since months I think about buying dorico – but still there are some things missing for me (e. g. Tabs for Guitar, Playback of Repetitions).
With the newest update I’m quiet happy and would give Dorico a (paid) try – but on the blog it says: "Dorico 1.2 is the last planned update for Dorico 1.x. "
So – will the next Version be 2.0 and I would have to pay again for an upgrade?
Yes, I’m afraid you would. Dorico will follow a development plan similar to all other Steinberg’s products. Cubase might offer an adequate comparison on which to speculate: upgrading from Cubase Pro 9 to 9.5 costs 60€, or 160€ if you upgrade from 8.5.
The team has not disclosed anything about the “next version” or when. Daniel did caution that the rate of change would likely slow down as they have been working at a very high pace to get Dorico to it’s current release. That said, it has been indicated that the next feature release would be a paid upgrade. Steinberg has lately be going by “0.5” for it’s paid releases of other products like Cubase, so the next major release could be Dorico 1.5 This would also follow the pattern of other Steinberg products of 2-3 feature releases in a cycle followed by a .5 increment in the base number. As LSalgueiro pointed out Steinberg has been pretty reasonable when it comes to smaller jumps, around $60 US/60€ for a few big things and more like $119/119€ very significant upgrades to the product.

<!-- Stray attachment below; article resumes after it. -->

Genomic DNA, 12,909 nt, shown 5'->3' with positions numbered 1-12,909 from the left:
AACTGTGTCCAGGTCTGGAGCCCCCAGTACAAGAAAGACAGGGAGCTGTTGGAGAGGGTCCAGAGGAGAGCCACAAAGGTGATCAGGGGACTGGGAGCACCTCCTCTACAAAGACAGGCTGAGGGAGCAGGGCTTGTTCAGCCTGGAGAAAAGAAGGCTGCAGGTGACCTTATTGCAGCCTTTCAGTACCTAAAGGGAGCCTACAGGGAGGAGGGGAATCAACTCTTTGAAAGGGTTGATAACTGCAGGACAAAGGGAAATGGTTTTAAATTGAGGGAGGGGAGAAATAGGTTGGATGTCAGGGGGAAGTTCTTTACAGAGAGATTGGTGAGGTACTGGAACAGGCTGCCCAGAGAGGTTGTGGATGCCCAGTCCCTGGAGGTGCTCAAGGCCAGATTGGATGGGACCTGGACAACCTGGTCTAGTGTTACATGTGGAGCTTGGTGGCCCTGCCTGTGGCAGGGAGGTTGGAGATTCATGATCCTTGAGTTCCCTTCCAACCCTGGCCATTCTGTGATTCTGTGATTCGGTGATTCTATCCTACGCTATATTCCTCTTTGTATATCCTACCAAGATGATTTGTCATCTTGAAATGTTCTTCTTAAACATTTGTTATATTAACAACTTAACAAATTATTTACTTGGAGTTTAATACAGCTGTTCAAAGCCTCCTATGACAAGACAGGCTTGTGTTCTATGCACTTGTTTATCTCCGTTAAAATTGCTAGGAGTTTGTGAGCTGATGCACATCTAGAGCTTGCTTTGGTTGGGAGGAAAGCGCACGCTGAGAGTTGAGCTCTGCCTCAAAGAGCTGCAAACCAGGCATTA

There usually is much point in putting it off, because the upgrade fee is usually higher for older versions than the most recent major revision. (Not really an issue with Dorico since the 1.x is the most recent revision.)
I do expect that there might be a bugfix version (no new features) sometime before the next major jump, but this is not guaranteed in Steinberg’s pricing scheme–sometimes you have to wait for a paid upgrade before a non-fatal annoyance is addressed. (You can review the Cubase world of releases to get a feel for this.)